In addition to the laminar burning velocity, other fundamental differences in the fuels may also play an important role in the explosion severity. Propane has a slightly higher expansion ratio than methane when undergoing combustion. The mass diffusivity of propane and methane are also quite different, making the premixed propane flame more prone to wrinkling under turbulent conditions. Future testing in the 20-L explosion chamber is suggested.

Download the complete paper

Meet a NAFI member: Richard Meier

Meet a NAFI member: Richard Meier

Everyone at the National Association of Fire Investigators works hard to make sure our members reach their goals by supporting them with a variety of NFPA based trainings, certifications, and resources. When our members have the relevant education and resources that meet their needs, we’ve succeeded! We are proud of our team and are happy to share more about them with you.

Rich Meier is a Senior Staff Expert, Fire and Explosion Analyst, Lead Investigator with John A. Kennedy & Associates, Inc. He has a BS in Mechanical Engineering Technology from the University of Akron that he earned while working full time, serving in the US Army Reserves and being called to active duty.

Rich lived in Illinois, Ohio and Texas as a child, and ended up in Ohio.  He moved to Florida in 2000 because he had had enough of snow, and loves boating and diving.

How did you get started working in fire investigation?
I first met Pat Kennedy while dating his daughter Christine, now my wife.  When he found out I was both a mechanical engineer and an avid boater, he asked me to consult on a couple of marine cases, one explosion and one fire on an antique yacht.  From there I was hooked.  I studied fire investigation for about 2 years before joining Kennedy and Associates full time.  It is the most interesting thing I’ve ever done and now I can’t imagine doing anything else.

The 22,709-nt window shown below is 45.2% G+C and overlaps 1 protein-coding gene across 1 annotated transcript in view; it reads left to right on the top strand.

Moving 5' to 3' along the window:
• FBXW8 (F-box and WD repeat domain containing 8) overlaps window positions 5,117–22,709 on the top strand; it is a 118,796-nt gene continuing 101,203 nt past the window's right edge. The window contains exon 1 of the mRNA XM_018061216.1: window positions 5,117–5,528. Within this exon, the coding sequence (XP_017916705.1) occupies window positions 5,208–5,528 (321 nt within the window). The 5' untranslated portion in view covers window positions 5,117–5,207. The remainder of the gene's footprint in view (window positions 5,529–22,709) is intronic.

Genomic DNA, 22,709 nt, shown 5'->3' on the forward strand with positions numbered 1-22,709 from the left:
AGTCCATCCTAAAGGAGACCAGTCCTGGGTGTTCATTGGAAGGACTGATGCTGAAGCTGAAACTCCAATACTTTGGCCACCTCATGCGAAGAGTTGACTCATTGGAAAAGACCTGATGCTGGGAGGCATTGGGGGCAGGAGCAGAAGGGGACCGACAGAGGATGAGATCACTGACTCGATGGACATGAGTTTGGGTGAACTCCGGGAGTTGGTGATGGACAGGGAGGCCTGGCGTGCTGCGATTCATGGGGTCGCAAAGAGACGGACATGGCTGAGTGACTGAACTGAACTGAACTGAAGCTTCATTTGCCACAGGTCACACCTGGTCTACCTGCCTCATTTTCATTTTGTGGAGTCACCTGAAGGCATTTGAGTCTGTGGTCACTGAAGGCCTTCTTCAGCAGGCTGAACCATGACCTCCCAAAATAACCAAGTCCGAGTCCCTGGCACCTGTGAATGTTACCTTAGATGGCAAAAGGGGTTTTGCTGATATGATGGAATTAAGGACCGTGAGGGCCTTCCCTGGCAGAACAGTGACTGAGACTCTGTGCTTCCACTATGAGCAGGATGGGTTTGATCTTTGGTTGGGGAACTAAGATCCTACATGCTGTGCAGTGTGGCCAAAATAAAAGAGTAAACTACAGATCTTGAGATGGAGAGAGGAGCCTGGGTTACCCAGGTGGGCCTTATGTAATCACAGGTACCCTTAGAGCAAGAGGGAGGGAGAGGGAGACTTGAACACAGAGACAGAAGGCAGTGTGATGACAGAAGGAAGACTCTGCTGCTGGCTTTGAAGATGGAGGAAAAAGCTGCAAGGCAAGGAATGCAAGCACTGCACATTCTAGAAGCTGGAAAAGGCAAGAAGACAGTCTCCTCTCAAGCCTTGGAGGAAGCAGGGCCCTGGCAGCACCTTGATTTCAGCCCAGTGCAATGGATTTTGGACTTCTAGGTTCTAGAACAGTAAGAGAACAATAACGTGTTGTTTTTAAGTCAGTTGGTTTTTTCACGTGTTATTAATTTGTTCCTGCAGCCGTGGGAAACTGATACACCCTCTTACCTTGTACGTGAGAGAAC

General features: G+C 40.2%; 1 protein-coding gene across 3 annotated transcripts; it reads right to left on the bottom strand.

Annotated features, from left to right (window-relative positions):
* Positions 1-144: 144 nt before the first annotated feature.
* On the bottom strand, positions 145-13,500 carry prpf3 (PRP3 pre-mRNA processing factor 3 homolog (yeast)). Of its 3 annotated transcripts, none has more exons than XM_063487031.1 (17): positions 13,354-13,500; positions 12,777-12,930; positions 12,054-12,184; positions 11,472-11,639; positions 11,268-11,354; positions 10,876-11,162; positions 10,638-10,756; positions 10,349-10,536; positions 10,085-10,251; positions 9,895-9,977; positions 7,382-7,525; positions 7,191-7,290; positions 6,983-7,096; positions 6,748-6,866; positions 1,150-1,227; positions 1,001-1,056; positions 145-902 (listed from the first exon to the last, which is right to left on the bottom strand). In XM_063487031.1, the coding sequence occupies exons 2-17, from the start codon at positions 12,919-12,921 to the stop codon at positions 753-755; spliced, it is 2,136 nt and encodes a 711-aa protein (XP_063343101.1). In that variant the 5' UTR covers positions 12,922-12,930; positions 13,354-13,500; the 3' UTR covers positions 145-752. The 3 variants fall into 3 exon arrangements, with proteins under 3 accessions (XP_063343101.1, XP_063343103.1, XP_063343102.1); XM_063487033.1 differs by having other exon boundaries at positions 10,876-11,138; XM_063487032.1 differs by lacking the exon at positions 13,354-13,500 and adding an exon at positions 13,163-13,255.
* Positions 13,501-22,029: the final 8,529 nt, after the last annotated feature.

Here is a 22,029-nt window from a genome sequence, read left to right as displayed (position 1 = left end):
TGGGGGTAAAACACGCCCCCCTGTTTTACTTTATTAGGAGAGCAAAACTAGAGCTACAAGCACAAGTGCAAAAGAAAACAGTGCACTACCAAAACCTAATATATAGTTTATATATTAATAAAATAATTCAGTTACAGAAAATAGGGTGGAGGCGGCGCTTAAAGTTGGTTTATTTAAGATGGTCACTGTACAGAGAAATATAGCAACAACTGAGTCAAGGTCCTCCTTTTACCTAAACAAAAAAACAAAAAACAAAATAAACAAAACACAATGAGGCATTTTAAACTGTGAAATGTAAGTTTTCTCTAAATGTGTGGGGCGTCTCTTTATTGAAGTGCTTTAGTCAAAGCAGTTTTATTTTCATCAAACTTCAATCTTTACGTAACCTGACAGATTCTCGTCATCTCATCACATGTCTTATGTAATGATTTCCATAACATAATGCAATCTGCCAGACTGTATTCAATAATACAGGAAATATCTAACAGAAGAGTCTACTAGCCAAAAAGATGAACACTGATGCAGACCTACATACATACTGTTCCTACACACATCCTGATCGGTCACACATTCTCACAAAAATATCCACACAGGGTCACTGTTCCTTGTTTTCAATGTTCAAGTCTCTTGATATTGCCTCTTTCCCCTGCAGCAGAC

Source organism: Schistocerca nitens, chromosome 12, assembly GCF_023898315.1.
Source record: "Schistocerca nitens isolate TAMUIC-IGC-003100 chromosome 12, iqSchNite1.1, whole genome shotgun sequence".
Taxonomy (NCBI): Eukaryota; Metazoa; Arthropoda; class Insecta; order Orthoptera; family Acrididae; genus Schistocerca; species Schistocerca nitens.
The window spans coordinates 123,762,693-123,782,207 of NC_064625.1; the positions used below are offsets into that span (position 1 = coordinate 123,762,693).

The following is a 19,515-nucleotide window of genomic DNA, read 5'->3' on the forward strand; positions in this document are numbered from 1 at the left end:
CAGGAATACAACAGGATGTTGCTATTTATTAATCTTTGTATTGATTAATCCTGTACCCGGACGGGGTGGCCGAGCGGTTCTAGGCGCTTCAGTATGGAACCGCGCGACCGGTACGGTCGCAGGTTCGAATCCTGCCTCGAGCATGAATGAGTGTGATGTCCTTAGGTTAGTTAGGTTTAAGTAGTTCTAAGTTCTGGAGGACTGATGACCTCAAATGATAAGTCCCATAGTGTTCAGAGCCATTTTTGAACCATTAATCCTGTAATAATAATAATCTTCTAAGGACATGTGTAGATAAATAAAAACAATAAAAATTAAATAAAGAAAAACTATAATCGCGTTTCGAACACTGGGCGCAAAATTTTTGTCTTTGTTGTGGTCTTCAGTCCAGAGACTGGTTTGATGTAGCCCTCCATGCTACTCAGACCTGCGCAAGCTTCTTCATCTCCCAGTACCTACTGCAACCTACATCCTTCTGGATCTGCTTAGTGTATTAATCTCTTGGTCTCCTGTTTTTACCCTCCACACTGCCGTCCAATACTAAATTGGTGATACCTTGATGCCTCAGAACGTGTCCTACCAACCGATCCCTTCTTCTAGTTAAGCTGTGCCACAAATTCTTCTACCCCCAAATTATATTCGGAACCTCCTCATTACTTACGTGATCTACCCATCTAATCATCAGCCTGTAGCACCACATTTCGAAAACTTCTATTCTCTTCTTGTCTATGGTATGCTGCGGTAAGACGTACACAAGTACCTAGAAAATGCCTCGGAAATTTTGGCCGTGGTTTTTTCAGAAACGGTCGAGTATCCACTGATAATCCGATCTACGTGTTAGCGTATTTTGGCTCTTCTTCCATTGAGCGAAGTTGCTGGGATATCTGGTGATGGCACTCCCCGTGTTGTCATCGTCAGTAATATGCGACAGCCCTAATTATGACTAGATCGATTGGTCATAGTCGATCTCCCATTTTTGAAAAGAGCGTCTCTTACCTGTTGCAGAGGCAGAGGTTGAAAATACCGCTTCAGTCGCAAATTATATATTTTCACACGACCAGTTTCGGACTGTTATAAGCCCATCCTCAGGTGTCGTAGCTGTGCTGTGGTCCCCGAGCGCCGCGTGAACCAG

Why is NAFI an important organization for fire investigation?
I feel that NAFI puts a lot of emphasis on the basics.  We stress the scientific method because it’s a reliable roadmap to follow when you’re doing your investigation.  Yes, we also teach more complex topics, but we try to make sure you have the fundamentals in place first.  That includes all the requirements of NFPA 1033, in addition to other useful skills.

What is your favorite part of being involved with NAFI?
Meeting and networking with the members.  Through NAFI I know people on almost every continent.  I hear some interesting stories and learn a lot.  After teaching a class someone will come up and say “You know…” or “What about…?”  I’ll go find out and hopefully my class is that much better the next time I teach it.

What advice do you have for fire investigators just starting out?Learn everything you can and never stop asking questions.  Listen to other fire investigators when you’re at a fire scene, but don’t take anything as gospel.  Some really know what they’re doing and some don’t.  When you think you know everything, it’s time to look for another career.

What is a quote you live by?
I have a lot of favorites, so I’m not sure that I can narrow it down to just one.  Here’s two…

“Your present circumstances don’t determine where you can go; they merely determine where you start.” – Nido Qubein

“Do something every day that scares you.” – Eleanor Roosevelt